With a favourable exchange rate against Aussie dollars, floatplanes are the transport mode of choice to drop into lodges such as Seal River Lodge on the shore of Hudson Bay. Tracking polar bears by foot, spotting beluga whales by air or waiting patiently for inquisitive caribou to trot towards your picnic spot on the tundra make up the day's activities. Pre-dinner drinks are taken curled up on comfy leather sofas before an open fire with plenty of red wine to warm core body temperatures.
An emerging market for flashpackers, Papua New Guinea has a couple of offerings sure to pique travellers' adventurous spirits. Islanders have long moved between islands using traditional sailing canoes known as silau: fully guided silau journeys through the Louisiades are flagged for 2012. In the meantime, extended sea kayak voyages via waterfront villages of New Ireland's protected lagoons with No Roads Expeditions combine all day paddling with cultural immersion.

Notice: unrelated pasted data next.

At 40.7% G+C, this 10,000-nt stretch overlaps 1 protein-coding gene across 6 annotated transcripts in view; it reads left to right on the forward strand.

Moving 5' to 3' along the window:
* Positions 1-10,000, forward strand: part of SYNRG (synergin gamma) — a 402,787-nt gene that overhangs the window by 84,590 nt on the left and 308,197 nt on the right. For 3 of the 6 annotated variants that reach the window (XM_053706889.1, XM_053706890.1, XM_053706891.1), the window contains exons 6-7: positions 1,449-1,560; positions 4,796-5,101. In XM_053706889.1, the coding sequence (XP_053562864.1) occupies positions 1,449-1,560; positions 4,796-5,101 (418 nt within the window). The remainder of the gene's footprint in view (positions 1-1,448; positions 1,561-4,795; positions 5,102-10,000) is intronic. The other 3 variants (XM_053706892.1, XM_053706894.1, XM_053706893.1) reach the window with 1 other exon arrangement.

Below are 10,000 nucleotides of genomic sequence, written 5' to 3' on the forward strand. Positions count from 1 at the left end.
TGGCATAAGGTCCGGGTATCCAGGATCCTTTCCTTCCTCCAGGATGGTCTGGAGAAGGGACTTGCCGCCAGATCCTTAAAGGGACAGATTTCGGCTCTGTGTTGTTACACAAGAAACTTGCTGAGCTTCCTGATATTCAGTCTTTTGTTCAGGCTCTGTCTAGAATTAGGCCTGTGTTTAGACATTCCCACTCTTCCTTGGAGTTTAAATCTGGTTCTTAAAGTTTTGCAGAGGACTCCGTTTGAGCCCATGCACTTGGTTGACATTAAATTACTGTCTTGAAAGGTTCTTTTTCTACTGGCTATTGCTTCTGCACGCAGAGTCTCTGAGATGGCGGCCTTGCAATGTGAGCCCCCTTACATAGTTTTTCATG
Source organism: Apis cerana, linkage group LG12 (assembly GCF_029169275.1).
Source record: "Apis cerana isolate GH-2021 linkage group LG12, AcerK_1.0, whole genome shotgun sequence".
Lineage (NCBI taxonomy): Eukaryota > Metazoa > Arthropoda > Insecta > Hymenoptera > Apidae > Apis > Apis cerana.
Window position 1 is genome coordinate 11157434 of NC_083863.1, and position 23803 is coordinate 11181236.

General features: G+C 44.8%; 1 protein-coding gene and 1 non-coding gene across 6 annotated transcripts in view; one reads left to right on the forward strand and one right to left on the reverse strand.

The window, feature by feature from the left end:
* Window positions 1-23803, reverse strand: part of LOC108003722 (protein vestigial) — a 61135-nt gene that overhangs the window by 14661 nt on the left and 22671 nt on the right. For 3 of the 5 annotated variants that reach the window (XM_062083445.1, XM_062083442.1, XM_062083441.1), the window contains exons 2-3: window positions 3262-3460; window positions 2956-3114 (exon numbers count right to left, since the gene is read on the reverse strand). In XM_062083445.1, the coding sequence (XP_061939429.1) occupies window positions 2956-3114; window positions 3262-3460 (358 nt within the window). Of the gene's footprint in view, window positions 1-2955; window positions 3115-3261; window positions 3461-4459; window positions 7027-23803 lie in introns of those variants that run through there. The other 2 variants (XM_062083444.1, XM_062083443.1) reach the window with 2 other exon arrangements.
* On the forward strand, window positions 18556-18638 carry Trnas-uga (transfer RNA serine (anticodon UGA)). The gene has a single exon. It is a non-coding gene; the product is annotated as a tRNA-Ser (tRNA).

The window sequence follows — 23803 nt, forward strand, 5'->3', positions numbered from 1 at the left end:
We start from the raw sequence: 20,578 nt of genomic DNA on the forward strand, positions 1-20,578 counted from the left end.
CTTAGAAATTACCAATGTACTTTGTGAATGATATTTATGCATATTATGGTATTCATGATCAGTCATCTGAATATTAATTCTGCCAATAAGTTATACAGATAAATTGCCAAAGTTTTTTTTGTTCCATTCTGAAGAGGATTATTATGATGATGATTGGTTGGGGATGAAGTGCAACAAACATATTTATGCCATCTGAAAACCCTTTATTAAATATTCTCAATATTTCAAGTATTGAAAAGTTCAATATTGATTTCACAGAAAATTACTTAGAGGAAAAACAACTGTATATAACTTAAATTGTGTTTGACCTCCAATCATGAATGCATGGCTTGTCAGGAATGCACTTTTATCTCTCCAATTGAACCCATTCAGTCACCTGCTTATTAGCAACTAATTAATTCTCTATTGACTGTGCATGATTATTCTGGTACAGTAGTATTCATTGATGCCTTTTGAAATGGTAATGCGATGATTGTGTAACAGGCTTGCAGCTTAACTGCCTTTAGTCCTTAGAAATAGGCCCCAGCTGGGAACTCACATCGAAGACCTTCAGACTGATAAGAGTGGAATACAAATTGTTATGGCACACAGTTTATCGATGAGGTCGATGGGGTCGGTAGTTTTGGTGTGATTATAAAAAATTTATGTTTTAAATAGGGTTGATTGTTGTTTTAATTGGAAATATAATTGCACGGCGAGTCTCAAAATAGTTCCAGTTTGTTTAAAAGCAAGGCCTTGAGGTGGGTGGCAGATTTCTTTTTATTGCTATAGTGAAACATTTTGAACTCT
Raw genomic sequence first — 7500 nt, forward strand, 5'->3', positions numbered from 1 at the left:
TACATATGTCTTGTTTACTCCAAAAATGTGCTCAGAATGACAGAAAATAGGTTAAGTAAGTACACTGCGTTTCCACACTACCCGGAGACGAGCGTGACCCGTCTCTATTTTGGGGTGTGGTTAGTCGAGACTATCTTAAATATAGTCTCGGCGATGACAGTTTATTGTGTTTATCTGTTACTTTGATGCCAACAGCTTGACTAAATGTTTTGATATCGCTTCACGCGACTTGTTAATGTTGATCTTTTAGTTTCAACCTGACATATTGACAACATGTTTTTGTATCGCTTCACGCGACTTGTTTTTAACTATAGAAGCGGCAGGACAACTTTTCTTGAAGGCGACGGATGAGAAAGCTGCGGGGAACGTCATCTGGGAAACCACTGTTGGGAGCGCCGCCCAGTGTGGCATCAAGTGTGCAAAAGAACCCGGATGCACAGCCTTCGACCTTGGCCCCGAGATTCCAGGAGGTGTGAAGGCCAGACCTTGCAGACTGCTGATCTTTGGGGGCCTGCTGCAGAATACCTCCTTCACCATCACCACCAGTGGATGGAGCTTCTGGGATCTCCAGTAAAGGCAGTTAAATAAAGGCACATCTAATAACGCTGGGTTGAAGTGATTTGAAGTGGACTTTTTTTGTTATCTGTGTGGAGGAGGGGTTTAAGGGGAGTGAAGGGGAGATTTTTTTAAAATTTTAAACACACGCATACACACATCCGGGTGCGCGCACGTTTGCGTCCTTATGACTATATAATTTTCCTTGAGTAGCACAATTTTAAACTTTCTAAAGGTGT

While many flashpackers find themselves short on time, exploring by kayak, foot, indeed even sea plane, allows one to become instantly, fully immersed in the experience. No longer is there the need to suffer the tedium of long bus rides or infrequent train or ferry schedules. Sure, you'll dig a little deeper into your pockets than you did as a twenty-something. But really, what's the point of holding down that responsible job if there isn't a little room for a self indulgent getaway every now and then?